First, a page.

The former West Sacramento police officer accused of sexually assaulting women while on duty faces 35 criminal counts, including charges that he used his power as a peace officer to force his victims into sex acts, according to an indictment unsealed Tuesday.
Sergio Alvarez, 37, is scheduled to be arraigned on the charges today in Yolo Superior Court. As of Tuesday evening, he was being held in lieu of $29.3 million bail.
According to West Sacramento police, Alvarez is accused of assaulting six women between the ages of 20 and 47 while on duty. The alleged attacks sometimes occurred inside his patrol car.
The indictment, handed up by a grand jury assembled over the weekend to review the case, alleges that the assaults occurred between Oct. 1, 2011, and Sept. 23, 2012. It also notes that two of the victims were assaulted on more than one occasion.
The indictment says little about the circumstances of the cases, but the charges themselves are clear. They include rape, sodomy, forced oral copulation and kidnapping referring to Alvarez's alleged decision to move some of the victims to another location.
Several of the Penal Code sections include language that the alleged assaults were committed "by threatening to use the authority of a public official to incarcerate, arrest or deport the victim or another."
Lt. Tod Sockman, a spokesman for West Sacramento police, said he could not discuss how the victims were contacted or how the alleged assaults came about. However, he noted that the women had similar accounts and that the cases generally followed a pattern.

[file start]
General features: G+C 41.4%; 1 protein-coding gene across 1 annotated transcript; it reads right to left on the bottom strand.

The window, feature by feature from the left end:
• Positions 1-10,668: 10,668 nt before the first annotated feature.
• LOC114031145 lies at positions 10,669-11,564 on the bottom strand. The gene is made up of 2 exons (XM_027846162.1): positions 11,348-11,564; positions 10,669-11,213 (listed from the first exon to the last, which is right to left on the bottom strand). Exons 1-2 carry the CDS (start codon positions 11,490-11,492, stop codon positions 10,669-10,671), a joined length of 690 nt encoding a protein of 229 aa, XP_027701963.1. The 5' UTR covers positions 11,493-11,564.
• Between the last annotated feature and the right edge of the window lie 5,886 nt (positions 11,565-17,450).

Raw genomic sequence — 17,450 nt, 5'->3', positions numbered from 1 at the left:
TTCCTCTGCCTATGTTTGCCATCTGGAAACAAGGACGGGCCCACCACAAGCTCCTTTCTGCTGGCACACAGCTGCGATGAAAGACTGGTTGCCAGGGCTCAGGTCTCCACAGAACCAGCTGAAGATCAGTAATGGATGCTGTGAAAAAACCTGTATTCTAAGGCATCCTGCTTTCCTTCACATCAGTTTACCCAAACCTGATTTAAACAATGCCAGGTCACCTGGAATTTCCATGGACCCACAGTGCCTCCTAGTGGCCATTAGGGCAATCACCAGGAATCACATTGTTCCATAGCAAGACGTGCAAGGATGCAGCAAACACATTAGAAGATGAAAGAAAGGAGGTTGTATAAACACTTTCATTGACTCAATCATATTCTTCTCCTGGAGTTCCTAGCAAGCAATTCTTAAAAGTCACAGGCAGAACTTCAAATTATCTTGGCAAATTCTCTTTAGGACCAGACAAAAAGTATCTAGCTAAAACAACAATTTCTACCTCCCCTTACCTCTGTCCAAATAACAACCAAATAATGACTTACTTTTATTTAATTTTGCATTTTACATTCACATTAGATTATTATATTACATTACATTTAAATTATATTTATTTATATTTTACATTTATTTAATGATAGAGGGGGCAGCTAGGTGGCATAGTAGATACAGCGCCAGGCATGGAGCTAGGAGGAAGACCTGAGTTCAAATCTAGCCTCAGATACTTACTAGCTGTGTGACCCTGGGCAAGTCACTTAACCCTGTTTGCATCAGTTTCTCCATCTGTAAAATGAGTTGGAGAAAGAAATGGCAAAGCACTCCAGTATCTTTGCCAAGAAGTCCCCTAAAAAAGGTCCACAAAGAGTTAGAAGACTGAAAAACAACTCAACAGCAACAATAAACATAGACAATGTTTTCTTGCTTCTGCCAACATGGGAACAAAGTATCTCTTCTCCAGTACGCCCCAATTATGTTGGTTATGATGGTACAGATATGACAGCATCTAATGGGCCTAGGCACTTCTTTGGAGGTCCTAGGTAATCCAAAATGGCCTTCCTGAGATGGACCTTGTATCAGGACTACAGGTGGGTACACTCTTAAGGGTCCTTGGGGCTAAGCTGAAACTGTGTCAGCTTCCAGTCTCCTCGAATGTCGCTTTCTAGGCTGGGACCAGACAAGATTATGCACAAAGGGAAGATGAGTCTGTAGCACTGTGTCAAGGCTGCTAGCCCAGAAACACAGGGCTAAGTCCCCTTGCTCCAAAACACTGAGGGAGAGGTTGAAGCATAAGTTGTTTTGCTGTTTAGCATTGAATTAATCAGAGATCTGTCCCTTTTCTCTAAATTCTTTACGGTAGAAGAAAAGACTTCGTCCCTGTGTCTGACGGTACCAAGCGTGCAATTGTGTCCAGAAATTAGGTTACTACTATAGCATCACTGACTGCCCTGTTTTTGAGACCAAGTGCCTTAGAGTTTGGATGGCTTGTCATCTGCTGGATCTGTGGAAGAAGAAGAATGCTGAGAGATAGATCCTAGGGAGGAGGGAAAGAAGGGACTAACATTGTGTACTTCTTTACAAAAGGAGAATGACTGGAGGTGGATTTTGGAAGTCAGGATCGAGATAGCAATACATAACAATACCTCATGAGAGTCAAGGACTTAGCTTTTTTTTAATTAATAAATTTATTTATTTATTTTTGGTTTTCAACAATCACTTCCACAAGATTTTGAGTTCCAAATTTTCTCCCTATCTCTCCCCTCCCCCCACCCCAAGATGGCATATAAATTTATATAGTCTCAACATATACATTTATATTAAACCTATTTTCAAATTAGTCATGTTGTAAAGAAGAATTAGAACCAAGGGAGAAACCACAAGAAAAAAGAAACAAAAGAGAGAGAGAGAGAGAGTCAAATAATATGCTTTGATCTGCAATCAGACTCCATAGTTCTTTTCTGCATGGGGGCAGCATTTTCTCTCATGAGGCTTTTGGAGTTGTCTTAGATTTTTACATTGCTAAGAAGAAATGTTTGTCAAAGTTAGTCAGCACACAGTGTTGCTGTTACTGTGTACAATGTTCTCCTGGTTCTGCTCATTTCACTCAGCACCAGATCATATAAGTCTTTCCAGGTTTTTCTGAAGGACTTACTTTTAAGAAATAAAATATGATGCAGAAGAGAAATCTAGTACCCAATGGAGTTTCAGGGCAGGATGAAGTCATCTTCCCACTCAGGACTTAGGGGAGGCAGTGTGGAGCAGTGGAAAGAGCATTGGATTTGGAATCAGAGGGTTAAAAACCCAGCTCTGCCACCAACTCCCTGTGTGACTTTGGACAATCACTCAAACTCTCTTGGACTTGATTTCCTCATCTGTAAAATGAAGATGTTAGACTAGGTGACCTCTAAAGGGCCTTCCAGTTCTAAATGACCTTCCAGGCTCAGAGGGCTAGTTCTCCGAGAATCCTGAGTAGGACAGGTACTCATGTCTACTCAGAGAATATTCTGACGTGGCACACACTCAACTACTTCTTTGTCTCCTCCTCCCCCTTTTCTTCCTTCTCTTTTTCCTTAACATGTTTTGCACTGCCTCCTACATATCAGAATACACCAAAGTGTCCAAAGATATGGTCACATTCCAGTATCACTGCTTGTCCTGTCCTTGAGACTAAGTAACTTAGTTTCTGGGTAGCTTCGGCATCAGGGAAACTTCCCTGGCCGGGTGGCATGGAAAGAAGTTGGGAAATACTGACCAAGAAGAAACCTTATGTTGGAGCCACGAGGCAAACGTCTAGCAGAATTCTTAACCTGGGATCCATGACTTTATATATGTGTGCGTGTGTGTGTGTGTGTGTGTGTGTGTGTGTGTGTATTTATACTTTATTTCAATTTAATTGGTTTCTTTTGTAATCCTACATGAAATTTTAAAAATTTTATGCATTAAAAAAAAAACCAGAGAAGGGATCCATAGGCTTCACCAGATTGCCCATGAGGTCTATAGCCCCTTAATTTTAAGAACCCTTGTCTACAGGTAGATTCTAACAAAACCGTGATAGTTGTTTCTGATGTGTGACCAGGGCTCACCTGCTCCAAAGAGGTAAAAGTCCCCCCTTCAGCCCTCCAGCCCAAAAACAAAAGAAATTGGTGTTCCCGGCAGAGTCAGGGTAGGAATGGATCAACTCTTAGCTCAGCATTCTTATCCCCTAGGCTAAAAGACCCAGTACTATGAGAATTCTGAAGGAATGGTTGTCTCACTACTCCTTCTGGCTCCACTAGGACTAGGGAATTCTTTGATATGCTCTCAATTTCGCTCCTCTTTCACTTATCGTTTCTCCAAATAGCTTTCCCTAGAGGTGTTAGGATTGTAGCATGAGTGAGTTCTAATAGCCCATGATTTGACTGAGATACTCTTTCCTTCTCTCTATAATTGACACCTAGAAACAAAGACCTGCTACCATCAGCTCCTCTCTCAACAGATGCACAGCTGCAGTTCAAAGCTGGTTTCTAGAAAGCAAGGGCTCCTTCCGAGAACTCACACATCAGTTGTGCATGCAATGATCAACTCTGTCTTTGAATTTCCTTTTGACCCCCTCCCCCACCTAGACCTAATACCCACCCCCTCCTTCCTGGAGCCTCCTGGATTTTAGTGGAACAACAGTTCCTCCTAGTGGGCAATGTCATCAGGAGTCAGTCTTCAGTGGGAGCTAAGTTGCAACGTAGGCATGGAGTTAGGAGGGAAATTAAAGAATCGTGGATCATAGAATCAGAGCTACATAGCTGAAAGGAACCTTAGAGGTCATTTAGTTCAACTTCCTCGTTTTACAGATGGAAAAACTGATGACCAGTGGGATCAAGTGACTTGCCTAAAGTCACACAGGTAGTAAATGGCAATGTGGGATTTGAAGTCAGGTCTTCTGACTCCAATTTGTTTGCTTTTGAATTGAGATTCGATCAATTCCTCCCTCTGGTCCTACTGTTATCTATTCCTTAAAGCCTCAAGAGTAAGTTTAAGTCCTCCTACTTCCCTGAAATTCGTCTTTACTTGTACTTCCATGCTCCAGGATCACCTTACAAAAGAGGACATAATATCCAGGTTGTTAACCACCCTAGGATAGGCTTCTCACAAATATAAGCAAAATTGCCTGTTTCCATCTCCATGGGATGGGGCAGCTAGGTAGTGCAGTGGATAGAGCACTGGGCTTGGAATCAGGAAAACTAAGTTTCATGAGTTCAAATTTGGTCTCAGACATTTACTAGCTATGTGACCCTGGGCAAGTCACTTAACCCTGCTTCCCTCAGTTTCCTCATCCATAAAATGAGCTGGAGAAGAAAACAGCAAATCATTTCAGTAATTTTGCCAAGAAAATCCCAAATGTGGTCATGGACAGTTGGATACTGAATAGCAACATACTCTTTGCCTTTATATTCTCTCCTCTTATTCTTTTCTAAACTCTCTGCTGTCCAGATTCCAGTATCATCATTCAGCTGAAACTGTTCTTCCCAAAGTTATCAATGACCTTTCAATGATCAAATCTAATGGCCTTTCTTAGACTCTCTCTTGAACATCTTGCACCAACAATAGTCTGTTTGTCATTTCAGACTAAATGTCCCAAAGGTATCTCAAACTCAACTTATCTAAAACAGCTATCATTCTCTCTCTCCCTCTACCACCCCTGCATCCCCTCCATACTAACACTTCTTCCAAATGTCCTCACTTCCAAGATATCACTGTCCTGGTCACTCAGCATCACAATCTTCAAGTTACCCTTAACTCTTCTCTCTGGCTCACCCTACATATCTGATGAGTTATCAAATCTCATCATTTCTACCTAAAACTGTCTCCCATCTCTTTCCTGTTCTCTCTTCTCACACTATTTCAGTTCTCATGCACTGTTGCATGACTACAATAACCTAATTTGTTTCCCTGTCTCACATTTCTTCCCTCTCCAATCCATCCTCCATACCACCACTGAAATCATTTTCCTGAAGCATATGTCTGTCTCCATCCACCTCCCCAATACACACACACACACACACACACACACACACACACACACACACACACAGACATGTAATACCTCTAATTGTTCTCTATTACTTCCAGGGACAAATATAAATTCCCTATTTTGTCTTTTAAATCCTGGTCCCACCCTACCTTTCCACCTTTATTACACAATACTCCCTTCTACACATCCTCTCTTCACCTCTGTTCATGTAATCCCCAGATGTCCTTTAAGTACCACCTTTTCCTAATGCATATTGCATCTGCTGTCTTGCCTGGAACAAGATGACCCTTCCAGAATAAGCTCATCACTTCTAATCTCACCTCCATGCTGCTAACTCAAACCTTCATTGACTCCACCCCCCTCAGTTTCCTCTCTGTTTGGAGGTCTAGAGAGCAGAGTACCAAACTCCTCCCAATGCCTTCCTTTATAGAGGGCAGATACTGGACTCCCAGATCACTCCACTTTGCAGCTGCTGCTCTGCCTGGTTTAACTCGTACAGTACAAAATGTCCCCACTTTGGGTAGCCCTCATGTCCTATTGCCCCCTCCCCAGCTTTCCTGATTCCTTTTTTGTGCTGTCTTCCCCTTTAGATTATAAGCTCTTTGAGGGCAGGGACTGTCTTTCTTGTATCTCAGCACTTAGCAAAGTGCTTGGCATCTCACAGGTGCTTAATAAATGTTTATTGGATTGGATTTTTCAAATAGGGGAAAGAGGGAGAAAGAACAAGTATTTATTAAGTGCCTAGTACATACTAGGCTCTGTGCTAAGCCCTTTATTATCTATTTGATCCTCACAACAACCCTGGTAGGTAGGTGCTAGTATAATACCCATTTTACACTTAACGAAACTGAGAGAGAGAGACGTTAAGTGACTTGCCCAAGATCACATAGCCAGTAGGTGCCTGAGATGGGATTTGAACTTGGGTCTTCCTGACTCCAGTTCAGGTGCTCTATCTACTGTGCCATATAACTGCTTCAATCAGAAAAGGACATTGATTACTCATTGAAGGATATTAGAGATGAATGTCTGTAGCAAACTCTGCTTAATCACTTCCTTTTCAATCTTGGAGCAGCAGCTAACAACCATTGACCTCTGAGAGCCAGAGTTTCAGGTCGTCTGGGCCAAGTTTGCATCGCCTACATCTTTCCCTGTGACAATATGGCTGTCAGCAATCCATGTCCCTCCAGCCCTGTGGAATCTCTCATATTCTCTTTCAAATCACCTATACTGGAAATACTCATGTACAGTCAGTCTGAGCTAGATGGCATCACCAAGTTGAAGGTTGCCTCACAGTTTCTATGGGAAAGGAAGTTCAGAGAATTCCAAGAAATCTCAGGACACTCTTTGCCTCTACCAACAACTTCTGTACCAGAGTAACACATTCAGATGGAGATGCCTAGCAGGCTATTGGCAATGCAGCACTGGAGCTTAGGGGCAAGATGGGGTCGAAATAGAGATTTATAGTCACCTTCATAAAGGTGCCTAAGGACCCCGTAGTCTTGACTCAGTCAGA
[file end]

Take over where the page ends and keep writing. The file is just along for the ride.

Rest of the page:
Sockman also declined to say whether some of the women who police said "frequented the West Capitol Avenue" area were prostitutes. In a news release issued Monday, police Chief Dan Drummond described the victims as "vulnerable."
The allegations came to light Sept. 24, when one of the victims came into contact with another West Sacramento patrol officer. Department officials immediately opened criminal and administrative investigations, Sockman said, and Alvarez was put on paid administrative leave.
Department officials also reached out to the Sacramento Police Department, which has more resources, to help expedite the case. Sockman said his agency has just seven detectives; Sacramento police dedicated two of theirs full time to the Alvarez case and took the lead in the investigation.
"They did an amazing job," Sockman said of the Sacramento police detectives. "I think those folks are top-notch."
Sockman said he did not know why five of the six victims did not come forward at the time of their assaults, but he said he believed the fact the suspect was a cop was a factor.
"I imagine there's an element of distrust," he said. "Would anybody believe them if they did come forward?"
He also credited the detectives with finding the additional victims and persuading them to cooperate, even though some of them "don't necessarily talk to police officers."
The grand jury returned the indictment Sunday, and Alvarez was arrested Monday. Department leaders also served him his termination papers that day.
Alvarez had worked for the West Sacramento Police Department since 2007, most recently working as a patrol officer on the graveyard shift.